Poor Numeracy and Literacy levels cost society dearly
Sinn Féin Education Spokesperson, Lagan Valley MLA Paul Butler has said that the transfer test is making it harder to tackle problems of literacy and numeracy in our schools. Speaking in the Assembly today Mr Butler said:
"I believe it is up to all of us to ensure that the Minister of Education is given resources by the Executive to deal with the unacceptable levels of poor literacy and numeracy amongst our school children.
"The gap between the lowest and highest performing pupils in our education system is worrying. Many of our children leave school after 12 years of education with inadequate literacy and numeracy skills and often find it difficult to find work or succeed in training.
"It must be acknowledged that the transfer test and academic selection has had an adverse impact on the educational experience of our children in primary education.
"Considerable time is spent preparing for the transfer test and this has narrowed the teaching of the curriculum. There is a warping of curriculum during these important school years to meet demands of the Transfer Test.
"Teachers and schools are under pressure to teach the test and those with lowest attainment levels within their classes are often left without the required level of support needed because of the pressure on teachers to deliver results for the higher achievers within the class.
"A high percentage of adults also have poor literacy and numeracy skills. Research indicates that up to 24% of those between 16 and 65 - around a quarter of a million people had poor literacy and numeracy skills. It is likely that parents with limited literacy and numeracy skills will be less able to give their children a good start or to help them if they have problems. Poor literacy and numeracy skills also have an impact on the health of the individual and their family members. Research shows a significant relationship between poor literacy and numeracy and the risk of offending. People with poor literacy and numeracy skills are over-represented in prisons and young offender's institutions.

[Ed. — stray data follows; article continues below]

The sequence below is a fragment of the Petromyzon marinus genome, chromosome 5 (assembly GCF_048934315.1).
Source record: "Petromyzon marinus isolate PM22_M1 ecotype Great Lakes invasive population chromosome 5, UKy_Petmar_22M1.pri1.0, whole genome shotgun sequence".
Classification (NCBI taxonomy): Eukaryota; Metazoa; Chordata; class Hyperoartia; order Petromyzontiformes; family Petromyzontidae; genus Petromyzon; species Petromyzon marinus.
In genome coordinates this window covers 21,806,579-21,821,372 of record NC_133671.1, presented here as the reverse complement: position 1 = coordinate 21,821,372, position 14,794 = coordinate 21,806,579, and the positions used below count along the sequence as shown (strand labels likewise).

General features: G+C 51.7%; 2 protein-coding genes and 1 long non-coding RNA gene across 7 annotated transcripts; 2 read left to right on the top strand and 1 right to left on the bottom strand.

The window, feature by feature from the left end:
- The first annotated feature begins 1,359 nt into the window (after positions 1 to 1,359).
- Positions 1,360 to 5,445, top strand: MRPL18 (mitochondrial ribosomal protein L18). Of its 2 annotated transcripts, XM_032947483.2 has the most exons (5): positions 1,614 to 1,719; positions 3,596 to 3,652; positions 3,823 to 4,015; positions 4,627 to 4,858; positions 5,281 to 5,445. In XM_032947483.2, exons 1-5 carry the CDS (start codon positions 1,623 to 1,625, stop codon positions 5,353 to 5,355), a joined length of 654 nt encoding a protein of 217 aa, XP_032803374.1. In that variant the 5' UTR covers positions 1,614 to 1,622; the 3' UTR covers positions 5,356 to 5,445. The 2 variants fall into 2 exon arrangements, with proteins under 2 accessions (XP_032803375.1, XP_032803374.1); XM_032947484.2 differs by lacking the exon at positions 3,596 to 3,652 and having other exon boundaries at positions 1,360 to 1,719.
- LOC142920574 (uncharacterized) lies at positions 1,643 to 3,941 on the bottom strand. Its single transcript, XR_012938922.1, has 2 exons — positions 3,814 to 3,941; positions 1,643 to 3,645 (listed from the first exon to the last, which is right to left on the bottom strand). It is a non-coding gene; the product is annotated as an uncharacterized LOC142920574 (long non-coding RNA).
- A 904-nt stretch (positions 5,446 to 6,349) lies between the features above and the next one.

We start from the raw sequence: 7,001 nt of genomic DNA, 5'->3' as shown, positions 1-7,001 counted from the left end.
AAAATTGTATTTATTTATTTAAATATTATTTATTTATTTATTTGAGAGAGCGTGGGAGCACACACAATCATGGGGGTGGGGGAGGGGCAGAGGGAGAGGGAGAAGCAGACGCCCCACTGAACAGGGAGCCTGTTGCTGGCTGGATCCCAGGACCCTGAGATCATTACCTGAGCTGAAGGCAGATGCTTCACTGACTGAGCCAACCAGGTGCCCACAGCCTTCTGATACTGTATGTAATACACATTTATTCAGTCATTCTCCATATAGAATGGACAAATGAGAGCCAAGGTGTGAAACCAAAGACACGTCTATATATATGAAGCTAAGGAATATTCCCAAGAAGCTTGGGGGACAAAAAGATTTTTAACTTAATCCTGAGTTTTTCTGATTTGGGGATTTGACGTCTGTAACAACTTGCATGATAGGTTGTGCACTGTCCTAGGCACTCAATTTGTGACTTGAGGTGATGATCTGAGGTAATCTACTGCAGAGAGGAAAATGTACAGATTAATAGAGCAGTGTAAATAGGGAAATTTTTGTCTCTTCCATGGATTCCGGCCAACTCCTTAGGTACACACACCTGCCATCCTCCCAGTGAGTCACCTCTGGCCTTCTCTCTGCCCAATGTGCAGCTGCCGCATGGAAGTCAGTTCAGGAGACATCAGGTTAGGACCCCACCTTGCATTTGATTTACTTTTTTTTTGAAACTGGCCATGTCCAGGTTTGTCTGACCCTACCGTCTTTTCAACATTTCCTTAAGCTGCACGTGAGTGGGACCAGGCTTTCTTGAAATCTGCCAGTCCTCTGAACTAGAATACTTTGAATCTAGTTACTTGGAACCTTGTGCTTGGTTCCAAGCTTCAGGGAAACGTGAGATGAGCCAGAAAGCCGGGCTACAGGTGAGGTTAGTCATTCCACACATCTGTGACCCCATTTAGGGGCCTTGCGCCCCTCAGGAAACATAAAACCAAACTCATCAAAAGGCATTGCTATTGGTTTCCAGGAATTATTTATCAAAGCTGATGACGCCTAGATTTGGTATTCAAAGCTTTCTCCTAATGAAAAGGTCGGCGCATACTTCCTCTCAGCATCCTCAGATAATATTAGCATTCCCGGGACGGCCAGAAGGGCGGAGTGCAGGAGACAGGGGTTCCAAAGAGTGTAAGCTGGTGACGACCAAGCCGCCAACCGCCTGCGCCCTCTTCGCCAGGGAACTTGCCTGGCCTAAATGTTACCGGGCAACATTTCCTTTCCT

"Improving literacy and numeracy skills doesn't only deliver benefits for an individual. There is evidence that it also improves the life chances of their children. The development of the child's abilities and opportunities for social and economic inclusion are improved if their parents have adequate literacy and numeracy." ENDS